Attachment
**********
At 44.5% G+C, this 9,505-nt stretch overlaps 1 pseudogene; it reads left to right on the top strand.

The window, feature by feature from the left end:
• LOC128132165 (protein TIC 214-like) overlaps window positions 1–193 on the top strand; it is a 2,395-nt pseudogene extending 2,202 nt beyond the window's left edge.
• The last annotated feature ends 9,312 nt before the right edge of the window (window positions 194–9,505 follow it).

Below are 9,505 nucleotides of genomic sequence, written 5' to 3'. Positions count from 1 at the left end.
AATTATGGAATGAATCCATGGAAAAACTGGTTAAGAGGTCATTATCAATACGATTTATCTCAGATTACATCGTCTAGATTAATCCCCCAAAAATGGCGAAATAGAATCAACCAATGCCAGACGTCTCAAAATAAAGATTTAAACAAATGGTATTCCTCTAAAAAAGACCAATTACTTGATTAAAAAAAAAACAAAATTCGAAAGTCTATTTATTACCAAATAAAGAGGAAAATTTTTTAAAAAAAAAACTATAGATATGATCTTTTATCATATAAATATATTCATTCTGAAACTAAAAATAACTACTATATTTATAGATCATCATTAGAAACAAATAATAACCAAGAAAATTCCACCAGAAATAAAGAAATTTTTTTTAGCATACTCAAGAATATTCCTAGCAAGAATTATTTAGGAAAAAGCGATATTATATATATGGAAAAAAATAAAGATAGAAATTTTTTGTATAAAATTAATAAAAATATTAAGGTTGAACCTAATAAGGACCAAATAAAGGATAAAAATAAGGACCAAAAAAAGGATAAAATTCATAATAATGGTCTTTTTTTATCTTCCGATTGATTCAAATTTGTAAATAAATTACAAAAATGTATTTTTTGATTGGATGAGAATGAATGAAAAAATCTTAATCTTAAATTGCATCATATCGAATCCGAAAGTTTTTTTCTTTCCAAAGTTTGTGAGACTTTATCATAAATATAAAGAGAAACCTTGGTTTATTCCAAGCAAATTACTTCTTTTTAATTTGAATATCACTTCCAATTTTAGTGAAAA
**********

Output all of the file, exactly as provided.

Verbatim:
At 44.5% G+C, this 9,505-nt stretch overlaps 1 pseudogene; it reads left to right on the top strand.

The window, feature by feature from the left end:
• LOC128132165 (protein TIC 214-like) overlaps window positions 1–193 on the top strand; it is a 2,395-nt pseudogene extending 2,202 nt beyond the window's left edge.
• The last annotated feature ends 9,312 nt before the right edge of the window (window positions 194–9,505 follow it).

Below are 9,505 nucleotides of genomic sequence, written 5' to 3'. Positions count from 1 at the left end.
AATTATGGAATGAATCCATGGAAAAACTGGTTAAGAGGTCATTATCAATACGATTTATCTCAGATTACATCGTCTAGATTAATCCCCCAAAAATGGCGAAATAGAATCAACCAATGCCAGACGTCTCAAAATAAAGATTTAAACAAATGGTATTCCTCTAAAAAAGACCAATTACTTGATTAAAAAAAAAACAAAATTCGAAAGTCTATTTATTACCAAATAAAGAGGAAAATTTTTTAAAAAAAAAACTATAGATATGATCTTTTATCATATAAATATATTCATTCTGAAACTAAAAATAACTACTATATTTATAGATCATCATTAGAAACAAATAATAACCAAGAAAATTCCACCAGAAATAAAGAAATTTTTTTTAGCATACTCAAGAATATTCCTAGCAAGAATTATTTAGGAAAAAGCGATATTATATATATGGAAAAAAATAAAGATAGAAATTTTTTGTATAAAATTAATAAAAATATTAAGGTTGAACCTAATAAGGACCAAATAAAGGATAAAAATAAGGACCAAAAAAAGGATAAAATTCATAATAATGGTCTTTTTTTATCTTCCGATTGATTCAAATTTGTAAATAAATTACAAAAATGTATTTTTTGATTGGATGAGAATGAATGAAAAAATCTTAATCTTAAATTGCATCATATCGAATCCGAAAGTTTTTTTCTTTCCAAAGTTTGTGAGACTTTATCATAAATATAAAGAGAAACCTTGGTTTATTCCAAGCAAATTACTTCTTTTTAATTTGAATATCACTTCCAATTTTAGTGAAAA